Gold Advocate Blocked in Fed Governorship Bid

Author: Jon Clarke - Bullion & Economics Editor

Published: 17 Sep 2020

Last Updated: 2 Feb 2023


As Fed critic and gold standard advocate, Judy Shelton is halted in her bid for a seat on the Board, Chairman Jerome Powell commits to hold rates at near-zero levels until 2023.


Controversial Gold Advocate Fails in Governor Bid

The possibility of any meaningful change in Fed Policy was hampered earlier in the week when President Trump's most recent nomination for Fed Governor and known central banking critic, Judy Shelton, was denied due to lack of support. Ms Shelton, a gold-standard advocate, has been openly critical of the Federal Reserve and has questioned the necessity for a central bank at all, which has led to some critics to question her suitability. In a 2019 interview with the Financial Times, Shelton slammed the "Soviet" idea of a dozen or so people knowing what the interest rate should be.

While the Senate Banking Committee had approved her nomination in a 13-12 vote, being opposed by all Democrats, it is unlikely that Shelton will gain a majority vote even with Republicans holding 53 of the 100 Senate seats.

Trump's second nomination, Christopher Waller, is considered far less controversial and is expected to fill another Fed Board vacancy upon confirmation.

Near Zero Rates for the Foreseeable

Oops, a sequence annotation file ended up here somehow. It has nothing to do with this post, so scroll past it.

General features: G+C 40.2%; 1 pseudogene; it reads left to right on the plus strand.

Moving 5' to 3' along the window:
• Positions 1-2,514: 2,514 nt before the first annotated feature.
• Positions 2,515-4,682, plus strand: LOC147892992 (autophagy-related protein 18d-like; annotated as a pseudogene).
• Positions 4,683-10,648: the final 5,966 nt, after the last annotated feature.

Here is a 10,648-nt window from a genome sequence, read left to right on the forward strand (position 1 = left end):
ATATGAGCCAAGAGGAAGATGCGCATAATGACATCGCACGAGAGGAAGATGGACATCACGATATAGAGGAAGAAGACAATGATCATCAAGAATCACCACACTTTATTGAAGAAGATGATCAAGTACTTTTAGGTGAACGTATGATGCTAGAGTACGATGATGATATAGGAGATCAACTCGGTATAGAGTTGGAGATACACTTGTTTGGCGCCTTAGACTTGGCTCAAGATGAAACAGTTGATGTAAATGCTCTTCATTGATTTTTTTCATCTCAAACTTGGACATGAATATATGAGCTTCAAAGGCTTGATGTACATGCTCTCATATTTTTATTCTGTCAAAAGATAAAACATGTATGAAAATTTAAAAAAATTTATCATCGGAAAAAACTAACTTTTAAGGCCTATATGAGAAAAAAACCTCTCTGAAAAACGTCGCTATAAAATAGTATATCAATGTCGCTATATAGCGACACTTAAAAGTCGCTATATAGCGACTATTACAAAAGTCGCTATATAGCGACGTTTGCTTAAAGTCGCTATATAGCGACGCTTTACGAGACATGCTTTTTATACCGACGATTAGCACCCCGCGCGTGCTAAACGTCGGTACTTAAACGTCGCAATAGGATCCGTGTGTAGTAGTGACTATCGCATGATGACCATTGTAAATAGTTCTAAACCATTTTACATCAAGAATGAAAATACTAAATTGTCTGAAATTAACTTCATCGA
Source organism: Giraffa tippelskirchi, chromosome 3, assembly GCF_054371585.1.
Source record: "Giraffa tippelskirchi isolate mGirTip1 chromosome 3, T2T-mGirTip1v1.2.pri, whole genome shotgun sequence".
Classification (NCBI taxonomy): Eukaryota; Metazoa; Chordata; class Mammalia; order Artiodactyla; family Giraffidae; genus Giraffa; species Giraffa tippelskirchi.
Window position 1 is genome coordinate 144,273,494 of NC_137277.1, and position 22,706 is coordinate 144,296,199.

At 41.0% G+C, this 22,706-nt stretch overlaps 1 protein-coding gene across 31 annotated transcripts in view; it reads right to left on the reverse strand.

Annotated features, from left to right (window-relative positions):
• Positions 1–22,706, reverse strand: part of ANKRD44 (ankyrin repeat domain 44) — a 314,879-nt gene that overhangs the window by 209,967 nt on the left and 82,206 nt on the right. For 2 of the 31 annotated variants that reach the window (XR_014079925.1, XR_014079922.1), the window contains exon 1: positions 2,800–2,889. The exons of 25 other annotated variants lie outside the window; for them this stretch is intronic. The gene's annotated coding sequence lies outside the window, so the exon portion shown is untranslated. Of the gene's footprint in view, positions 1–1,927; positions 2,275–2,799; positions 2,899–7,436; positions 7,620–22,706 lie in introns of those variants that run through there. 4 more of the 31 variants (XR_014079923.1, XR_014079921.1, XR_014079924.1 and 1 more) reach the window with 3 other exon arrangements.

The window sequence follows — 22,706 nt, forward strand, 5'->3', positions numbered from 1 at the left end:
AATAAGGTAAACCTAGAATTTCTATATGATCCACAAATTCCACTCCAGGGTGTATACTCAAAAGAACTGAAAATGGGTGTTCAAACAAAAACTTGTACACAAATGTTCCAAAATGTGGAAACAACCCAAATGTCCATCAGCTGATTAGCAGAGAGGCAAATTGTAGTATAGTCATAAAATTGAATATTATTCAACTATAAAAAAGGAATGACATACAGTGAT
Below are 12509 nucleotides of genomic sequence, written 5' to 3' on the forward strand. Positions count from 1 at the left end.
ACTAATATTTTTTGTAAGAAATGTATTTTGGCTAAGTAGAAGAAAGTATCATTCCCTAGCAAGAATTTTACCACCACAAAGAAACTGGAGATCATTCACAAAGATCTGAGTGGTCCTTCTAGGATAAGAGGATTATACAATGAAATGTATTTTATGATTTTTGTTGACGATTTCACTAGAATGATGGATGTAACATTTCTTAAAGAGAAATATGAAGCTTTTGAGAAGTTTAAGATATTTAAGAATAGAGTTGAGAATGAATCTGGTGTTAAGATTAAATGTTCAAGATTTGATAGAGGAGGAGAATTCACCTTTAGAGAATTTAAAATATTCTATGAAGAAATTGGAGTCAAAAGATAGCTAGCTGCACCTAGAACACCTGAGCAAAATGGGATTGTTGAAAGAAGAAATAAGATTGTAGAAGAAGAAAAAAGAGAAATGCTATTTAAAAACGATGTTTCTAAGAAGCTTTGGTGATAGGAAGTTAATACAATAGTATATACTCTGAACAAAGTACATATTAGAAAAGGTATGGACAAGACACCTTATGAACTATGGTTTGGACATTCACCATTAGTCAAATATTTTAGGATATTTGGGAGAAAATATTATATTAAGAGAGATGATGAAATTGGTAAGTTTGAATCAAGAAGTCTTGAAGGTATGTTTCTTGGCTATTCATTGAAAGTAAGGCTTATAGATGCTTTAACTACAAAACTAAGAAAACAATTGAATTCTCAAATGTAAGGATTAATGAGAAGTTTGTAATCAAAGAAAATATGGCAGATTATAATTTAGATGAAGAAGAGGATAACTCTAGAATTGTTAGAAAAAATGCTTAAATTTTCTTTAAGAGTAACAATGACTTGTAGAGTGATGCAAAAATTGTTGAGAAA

Another Trump pick, Fed Chair Jerome Powell, has reiterated the Fed's policy from last month's Jackson Hole symposium, making the decision to maintain short-term interest rates at near zero, even if the economy recovers. This could mean rates are held at their current rate until 2023.

With an estimated 11 million out of work, and some of the hardest hit sectors still struggling; the goal for the Fed is to bring the unemployed back into the labour market. Thanks to a combination of further fiscal stimulus and low interest rates, inflation is expected to top the usual target of 2% as the central banks target full employment. Increases in Treasury and mortgage securities will also continue which currently stand at a rate of $120 billion a month.

Will History Repeat Itself?

What is now a “carry on, regardless” policy of low interest rates will likely stir recolections of 2001 to 2002, when then Fed Chair, Alan Greenspan reduced the federal funds rate from 3.5% to 1%. Many believe this led to the sub-prime mortgage crisis and the Global Financial Crisis of 07-08.

While Santayana said, “Those who cannot remember the past are condemned to repeat it”, it appears that the consequences of low rates for longer are lost on Chairman Powell.

Market Response

Metals value and stock prices have faltered since Powell's statement, although expectations may become clearer in the coming weeks which could see gold return to its previous highs.

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